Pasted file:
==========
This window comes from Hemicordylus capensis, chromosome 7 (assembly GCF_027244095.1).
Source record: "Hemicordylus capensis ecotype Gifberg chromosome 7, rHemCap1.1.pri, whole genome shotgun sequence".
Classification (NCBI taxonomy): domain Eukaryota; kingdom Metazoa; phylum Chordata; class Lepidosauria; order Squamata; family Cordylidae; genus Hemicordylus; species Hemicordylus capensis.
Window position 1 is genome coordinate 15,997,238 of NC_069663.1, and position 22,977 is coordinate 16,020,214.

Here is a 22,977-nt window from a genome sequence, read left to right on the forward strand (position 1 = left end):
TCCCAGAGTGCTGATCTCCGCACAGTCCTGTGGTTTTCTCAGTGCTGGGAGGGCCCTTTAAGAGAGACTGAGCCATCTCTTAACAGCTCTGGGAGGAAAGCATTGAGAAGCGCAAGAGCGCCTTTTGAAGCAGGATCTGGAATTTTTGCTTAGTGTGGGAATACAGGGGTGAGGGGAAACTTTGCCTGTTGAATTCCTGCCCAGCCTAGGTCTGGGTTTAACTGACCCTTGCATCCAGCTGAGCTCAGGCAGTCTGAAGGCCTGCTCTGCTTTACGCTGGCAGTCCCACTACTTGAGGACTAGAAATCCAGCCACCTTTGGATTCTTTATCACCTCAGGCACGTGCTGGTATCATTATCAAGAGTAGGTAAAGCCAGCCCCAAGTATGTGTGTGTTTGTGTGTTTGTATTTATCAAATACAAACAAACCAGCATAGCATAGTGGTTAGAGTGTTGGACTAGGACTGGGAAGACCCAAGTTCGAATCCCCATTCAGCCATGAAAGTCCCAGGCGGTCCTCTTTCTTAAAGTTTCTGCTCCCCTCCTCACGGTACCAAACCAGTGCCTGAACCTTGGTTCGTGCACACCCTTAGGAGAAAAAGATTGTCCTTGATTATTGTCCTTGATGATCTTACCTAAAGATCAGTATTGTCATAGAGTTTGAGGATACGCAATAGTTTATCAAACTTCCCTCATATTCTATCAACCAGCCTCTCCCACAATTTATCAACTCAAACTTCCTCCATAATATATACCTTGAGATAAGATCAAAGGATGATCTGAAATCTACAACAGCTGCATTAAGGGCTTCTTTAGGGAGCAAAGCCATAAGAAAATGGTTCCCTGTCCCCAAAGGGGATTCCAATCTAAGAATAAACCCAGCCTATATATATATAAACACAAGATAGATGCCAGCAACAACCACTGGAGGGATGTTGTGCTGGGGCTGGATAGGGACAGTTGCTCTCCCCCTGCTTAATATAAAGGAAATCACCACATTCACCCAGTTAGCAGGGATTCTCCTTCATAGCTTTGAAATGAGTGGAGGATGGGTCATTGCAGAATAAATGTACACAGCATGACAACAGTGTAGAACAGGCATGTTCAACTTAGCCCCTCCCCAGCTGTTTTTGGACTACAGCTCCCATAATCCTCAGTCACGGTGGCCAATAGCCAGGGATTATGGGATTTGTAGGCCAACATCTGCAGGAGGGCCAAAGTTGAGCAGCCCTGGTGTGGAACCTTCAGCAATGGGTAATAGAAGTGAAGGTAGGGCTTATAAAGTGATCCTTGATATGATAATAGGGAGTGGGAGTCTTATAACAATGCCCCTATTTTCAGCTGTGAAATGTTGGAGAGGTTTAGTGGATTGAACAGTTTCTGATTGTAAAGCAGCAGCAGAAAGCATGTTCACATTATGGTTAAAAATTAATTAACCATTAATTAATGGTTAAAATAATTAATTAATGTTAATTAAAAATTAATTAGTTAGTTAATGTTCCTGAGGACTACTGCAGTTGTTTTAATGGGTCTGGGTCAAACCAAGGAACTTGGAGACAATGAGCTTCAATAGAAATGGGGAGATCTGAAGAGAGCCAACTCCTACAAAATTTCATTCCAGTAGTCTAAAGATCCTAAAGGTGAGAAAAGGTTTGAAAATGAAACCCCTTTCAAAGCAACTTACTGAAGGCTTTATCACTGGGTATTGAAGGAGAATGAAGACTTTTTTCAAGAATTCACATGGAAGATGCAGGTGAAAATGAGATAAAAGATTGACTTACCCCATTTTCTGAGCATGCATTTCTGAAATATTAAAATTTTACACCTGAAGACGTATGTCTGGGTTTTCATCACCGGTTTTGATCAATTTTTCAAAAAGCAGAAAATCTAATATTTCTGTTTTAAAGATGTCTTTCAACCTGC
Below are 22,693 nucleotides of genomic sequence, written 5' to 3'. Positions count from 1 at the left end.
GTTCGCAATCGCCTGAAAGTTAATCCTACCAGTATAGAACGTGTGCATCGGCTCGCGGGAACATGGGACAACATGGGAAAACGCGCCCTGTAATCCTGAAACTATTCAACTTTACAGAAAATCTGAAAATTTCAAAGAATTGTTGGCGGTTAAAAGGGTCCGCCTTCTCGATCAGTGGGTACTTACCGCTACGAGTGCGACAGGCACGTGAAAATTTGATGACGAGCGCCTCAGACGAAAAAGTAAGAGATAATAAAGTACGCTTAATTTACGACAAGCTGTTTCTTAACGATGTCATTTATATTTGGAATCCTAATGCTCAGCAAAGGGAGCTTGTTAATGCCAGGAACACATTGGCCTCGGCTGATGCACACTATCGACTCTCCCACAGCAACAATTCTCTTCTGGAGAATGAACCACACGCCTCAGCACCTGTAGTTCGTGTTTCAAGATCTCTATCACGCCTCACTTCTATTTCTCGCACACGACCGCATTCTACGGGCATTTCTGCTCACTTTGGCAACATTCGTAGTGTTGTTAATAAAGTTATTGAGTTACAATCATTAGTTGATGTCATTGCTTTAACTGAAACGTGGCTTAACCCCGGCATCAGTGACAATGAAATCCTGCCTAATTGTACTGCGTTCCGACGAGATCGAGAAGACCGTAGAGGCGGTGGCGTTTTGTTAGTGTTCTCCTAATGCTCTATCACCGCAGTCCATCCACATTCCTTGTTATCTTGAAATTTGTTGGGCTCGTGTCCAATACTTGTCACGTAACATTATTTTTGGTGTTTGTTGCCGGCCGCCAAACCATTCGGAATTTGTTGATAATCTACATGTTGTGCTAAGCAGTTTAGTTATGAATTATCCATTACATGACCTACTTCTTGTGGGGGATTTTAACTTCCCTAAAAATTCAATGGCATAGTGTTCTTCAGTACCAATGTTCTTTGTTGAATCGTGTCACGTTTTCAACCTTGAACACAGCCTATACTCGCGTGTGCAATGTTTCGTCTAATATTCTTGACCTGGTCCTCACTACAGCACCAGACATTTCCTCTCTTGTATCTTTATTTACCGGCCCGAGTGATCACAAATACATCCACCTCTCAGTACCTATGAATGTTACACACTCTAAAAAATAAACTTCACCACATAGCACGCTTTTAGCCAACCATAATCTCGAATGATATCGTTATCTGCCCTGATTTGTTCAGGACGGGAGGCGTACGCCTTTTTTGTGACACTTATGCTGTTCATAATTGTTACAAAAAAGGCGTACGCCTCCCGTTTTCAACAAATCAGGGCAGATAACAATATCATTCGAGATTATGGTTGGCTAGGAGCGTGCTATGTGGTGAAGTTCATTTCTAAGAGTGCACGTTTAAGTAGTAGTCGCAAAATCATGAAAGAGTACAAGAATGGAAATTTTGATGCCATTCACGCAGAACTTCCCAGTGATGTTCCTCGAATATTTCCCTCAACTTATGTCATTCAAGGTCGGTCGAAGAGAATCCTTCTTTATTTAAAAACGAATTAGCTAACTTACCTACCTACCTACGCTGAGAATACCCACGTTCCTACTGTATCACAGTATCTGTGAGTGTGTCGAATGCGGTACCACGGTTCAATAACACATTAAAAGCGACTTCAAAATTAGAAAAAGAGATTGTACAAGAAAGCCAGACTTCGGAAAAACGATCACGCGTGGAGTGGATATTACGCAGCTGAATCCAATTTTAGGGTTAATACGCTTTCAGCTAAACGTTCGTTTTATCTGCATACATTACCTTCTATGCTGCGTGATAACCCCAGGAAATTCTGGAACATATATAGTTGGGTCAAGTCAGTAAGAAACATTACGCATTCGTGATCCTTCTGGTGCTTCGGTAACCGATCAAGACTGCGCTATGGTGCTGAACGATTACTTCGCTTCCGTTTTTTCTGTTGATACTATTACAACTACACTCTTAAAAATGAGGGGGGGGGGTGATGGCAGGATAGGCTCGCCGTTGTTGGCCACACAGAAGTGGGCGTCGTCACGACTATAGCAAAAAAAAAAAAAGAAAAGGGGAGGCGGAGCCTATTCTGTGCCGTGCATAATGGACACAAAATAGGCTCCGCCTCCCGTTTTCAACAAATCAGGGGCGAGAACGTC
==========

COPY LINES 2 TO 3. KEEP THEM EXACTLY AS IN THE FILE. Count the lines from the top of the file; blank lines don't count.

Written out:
Source record: "Hemicordylus capensis ecotype Gifberg chromosome 7, rHemCap1.1.pri, whole genome shotgun sequence".
Classification (NCBI taxonomy): domain Eukaryota; kingdom Metazoa; phylum Chordata; class Lepidosauria; order Squamata; family Cordylidae; genus Hemicordylus; species Hemicordylus capensis.